Licitra: All good entertainment has an expiration date

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In today’s modern media, we are experiencing a woeful crisis in the imagination department. Entertainment producers, Hollywood especially, have forgone individuality in favor of creating a product that appeals to the masses.

This might appear to be a sound business strategy, but in reality it is no such thing. People often think they know what they want, but sometimes it takes the keen eye of a visionary to show the public what they’re missing.

Renowned series like “Star Wars” or “Hunger Games” wouldn’t have been made if their original creators’ primary concern was how their big new idea would be received publicly. Instead, our modern world is filled with remakes, sequels, and rehashes.

And while that may be reason enough for some of us to get out our pitchforks and torches in mock protest, there is something far worse than simply making another entry in a dormant franchise: doing so without understanding what made the franchise a landmark of the industry in the first place. It’s a trend that feels as though it’s growing worse by the day.

Now, no big shot in their penthouse jacuzzi is going to be scrolling down on Twitter one day, and become suddenly aghast that fans of the franchise they’re spearheading are upset with the direction being taken.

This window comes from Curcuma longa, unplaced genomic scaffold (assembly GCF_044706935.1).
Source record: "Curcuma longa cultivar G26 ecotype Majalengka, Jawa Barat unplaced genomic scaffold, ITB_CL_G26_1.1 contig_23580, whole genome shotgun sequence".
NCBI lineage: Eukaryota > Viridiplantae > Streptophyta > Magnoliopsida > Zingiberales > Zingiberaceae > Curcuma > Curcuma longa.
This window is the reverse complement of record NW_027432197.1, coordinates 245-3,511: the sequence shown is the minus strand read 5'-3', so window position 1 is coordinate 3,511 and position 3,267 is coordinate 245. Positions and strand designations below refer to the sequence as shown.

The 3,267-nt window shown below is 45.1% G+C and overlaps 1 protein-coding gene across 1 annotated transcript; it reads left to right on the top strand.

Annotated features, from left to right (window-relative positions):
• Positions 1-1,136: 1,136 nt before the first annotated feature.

The idea of making a thousand sequels to a beloved franchise is nothing new. “Friday the 13th” boasts eleven entries, and most of those arrived in what is today considered the ‘good old days’. And while those were still shameless cash grabs, they at least attempted to harness the energy of what made its series so iconic in the first place.

Today, on the other hand, we have studios eager to not only cash in on that sweet nostalgia dollar, but also twist that beloved intellectual property into something completely different from before.

Normally, I would have to reach back and consider properties to pull up to support my case, but there’s no shortage of examples that spring to mind. There’s “Terminator: Dark Fate,” “Halloween,” the “GhostBusters” reboot, “MacGyver,” and the “Halo” franchise, among others; all examples of an industry desperate to cling to what they know people like, while also trying to stay relevant in a world that’s impossible to please.

What producers need to accept and understand is that sometimes a franchise simply dies. There’s nothing wrong with having an ending, a final swan song that puts whatever beloved property involved to bed.

One notorious example of this is the “Harry Potter” franchise. Even now, fans of the series will go back to enjoy the books, movies, and LEGO-themed video games. But that’s gotten a bit harder to appreciate recently thanks to the author, JK Rowling, and her rather interesting take on her own beloved characters.

Apparently, compelled by some dark force, she has felt the need to bring to light bonus facts that never came up in any of her published works: titillating details such as Dumbledore’s sex life, the fact that wizards frequently crapped on the floor and used their magic to whisk the poop away, and Hermione’s true race, specifics that the fans didn’t really ask for, and likely don’t feel much better knowing after the fact.

To be fair, the world of re-imagining isn’t all just darkness and storm clouds. Movies like “Mad Max: Fury Road” and “Blade Runner 2049” show that it is possible to do justice to a property even after much time has passed. But the question must be asked, when is it worth the risk? Would you rather have a perfect end to your series, or risk the large possibility of it being an insult to the original? It all reminds me of a quote from one of Stephen King’s most famous and recently revived franchises, “Pet Sematary”: “Sometimes dead is better.”

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